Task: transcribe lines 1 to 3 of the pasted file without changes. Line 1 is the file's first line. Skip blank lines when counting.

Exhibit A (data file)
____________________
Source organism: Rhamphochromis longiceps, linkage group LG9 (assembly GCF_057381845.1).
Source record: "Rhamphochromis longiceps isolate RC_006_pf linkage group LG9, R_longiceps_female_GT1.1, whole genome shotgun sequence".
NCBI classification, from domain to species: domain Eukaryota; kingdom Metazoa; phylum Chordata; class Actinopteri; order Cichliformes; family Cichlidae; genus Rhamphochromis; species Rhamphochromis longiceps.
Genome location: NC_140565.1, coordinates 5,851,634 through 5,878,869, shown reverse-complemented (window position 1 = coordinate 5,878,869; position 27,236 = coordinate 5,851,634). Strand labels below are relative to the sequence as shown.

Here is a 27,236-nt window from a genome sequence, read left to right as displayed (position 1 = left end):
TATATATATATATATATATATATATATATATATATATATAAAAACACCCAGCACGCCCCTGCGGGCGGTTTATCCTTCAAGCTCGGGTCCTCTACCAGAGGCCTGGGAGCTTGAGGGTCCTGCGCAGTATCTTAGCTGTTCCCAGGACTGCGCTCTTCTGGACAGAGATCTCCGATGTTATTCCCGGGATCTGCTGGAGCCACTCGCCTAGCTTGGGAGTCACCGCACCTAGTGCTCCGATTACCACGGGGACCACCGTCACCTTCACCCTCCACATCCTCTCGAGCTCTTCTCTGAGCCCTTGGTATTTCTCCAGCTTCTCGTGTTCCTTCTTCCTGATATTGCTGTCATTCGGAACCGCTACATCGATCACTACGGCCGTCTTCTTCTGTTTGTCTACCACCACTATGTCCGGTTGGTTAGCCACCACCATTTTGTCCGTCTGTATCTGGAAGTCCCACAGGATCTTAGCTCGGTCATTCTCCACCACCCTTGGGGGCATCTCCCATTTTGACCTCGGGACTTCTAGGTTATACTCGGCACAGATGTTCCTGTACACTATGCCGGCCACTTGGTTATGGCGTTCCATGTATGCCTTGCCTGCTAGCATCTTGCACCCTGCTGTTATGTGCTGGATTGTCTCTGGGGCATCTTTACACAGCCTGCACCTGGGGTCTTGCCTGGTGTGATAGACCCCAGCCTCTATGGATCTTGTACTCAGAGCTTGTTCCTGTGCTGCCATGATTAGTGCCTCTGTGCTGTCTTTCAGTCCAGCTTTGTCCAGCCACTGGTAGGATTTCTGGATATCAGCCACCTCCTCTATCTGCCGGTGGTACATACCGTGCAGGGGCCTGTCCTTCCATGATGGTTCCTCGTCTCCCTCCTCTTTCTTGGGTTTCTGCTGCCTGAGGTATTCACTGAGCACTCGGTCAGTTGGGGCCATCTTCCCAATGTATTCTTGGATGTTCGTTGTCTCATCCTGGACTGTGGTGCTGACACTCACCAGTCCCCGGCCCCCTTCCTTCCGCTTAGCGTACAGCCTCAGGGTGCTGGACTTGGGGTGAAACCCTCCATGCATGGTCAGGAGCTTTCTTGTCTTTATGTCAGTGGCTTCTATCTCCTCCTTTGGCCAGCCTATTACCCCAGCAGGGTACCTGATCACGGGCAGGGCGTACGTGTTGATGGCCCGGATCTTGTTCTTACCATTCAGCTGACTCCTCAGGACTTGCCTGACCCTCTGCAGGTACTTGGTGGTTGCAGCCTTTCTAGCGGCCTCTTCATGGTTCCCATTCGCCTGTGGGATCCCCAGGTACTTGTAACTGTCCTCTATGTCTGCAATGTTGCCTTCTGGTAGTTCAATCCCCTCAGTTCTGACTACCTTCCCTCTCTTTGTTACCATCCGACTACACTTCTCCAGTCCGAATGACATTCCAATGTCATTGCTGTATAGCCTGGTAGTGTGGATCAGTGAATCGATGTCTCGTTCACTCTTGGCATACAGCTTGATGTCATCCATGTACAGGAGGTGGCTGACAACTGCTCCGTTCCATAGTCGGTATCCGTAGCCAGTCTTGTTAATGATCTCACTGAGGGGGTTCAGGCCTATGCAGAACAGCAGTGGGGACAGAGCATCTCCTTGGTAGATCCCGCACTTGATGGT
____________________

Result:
Source organism: Rhamphochromis longiceps, linkage group LG9 (assembly GCF_057381845.1).
Source record: "Rhamphochromis longiceps isolate RC_006_pf linkage group LG9, R_longiceps_female_GT1.1, whole genome shotgun sequence".
NCBI classification, from domain to species: domain Eukaryota; kingdom Metazoa; phylum Chordata; class Actinopteri; order Cichliformes; family Cichlidae; genus Rhamphochromis; species Rhamphochromis longiceps.